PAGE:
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Spook: Science Tackles the Afterlife (edition 2006)

by Mary Roach

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2,8771322,008 (3.53)164
Member:jsetla
Title:Spook: Science Tackles the Afterlife
Authors:Mary Roach
Info:W. W. Norton & Company (2006), Edition: 1st, Paperback, 311 pages
Collections:Your library
Rating:*****
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Spook: Science Tackles the Afterlife by Mary Roach

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Showing 1-5 of 132 (next | show all)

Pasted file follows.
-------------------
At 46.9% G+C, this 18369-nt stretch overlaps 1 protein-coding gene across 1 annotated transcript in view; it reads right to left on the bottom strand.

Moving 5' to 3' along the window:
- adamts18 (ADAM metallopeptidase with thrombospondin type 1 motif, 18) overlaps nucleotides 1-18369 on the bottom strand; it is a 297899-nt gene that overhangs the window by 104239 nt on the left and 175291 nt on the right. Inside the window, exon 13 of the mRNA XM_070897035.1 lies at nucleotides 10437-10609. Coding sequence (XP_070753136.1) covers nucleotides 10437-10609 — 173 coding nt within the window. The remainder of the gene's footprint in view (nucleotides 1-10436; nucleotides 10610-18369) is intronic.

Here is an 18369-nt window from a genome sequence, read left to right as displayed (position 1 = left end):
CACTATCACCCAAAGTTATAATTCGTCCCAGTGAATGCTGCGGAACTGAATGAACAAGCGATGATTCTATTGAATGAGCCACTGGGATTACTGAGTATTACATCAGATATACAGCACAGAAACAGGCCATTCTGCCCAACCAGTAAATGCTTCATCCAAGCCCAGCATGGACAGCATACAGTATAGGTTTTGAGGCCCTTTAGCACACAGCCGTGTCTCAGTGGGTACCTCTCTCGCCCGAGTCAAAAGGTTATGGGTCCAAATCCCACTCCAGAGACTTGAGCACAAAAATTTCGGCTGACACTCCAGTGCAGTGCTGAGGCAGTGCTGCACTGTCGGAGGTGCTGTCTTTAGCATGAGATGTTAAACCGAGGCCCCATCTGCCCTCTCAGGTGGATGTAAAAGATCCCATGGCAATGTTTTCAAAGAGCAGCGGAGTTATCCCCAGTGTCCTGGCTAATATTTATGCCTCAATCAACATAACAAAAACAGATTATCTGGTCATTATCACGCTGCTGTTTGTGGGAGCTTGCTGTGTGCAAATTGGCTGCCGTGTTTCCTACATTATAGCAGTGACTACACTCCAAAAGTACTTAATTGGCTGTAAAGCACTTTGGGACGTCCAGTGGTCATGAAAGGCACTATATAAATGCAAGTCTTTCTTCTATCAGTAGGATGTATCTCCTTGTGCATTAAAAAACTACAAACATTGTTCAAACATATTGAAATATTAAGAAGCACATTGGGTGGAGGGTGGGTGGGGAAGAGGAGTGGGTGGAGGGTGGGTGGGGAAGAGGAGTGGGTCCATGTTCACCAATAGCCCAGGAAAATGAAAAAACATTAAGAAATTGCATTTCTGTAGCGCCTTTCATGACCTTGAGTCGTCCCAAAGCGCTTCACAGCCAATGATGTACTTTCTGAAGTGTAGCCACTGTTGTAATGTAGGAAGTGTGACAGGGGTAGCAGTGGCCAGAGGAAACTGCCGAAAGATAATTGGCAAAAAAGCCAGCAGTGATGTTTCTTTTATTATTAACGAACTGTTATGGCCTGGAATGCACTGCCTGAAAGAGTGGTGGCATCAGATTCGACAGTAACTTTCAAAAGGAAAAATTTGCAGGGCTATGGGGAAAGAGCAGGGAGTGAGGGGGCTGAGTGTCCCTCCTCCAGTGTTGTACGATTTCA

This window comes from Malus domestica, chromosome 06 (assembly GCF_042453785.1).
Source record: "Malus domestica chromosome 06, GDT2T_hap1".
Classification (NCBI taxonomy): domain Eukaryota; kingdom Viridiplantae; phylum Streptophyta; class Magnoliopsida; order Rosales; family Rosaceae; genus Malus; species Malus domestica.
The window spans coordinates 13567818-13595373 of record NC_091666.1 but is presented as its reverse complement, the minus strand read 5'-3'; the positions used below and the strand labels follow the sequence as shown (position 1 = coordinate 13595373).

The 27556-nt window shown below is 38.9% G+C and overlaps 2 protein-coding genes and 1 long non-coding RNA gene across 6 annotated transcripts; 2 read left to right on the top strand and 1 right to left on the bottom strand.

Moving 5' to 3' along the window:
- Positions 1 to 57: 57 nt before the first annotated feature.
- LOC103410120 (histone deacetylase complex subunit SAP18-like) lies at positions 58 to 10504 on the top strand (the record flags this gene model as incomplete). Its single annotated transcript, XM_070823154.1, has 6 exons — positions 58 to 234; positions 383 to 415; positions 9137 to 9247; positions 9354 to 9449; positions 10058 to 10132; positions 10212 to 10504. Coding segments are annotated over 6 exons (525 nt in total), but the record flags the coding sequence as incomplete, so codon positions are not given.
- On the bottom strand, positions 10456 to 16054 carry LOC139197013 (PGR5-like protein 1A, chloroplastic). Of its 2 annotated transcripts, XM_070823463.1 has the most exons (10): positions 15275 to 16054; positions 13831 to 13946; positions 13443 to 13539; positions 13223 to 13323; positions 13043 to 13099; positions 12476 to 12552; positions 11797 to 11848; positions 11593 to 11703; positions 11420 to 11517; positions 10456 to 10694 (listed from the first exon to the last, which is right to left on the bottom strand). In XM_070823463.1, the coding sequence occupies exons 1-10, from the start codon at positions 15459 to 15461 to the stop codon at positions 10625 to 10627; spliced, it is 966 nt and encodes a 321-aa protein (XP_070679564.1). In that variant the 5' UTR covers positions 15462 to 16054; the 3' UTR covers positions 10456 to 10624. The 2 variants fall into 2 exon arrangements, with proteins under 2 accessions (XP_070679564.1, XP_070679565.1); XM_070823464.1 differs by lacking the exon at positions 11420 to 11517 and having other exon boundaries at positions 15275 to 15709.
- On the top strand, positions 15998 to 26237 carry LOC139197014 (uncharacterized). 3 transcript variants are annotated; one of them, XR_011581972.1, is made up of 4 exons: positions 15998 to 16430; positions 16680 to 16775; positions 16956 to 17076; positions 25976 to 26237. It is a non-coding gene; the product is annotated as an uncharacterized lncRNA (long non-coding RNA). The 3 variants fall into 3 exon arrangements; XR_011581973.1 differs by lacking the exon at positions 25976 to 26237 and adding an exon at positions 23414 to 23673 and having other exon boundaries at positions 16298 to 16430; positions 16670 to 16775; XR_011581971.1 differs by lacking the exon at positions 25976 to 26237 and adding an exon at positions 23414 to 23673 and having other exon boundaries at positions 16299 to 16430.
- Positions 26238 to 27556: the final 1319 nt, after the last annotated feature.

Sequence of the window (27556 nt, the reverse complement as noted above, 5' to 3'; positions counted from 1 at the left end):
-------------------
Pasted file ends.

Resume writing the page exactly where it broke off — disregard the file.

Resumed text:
I enjoyed this book far more than I expected to. I decided to read it because it seemed like a natural sequel to the excellent "Stiff." I feared that since the most likely results of the research in the book would be entirely negative or at best offering some narrow wiggle-room for their most optimistic interpretors. Which is exactly what the experiments produced. But Mary Roach knows how to keep her writing interesting and moving at an energetic pace despite the mundane results produced by those searching for proof that people outlast their corporal bodies. Highlights include a trip to meet a North Carolina family whose great-grandfather returned from the grave to make changes to his will, descriptions of the various contraptions invented to weigh the human (or animal) soul, scientists investigating the possibility that electro-magnetic fields and infrasound might cause feelings of being haunted, and descriptions of mediums from the spiritualism movement of the late 19th and early 20th centuries with their methods of producing "ectoplasm" from a variety of bodily orifices. I would definitely read more of her books. ( )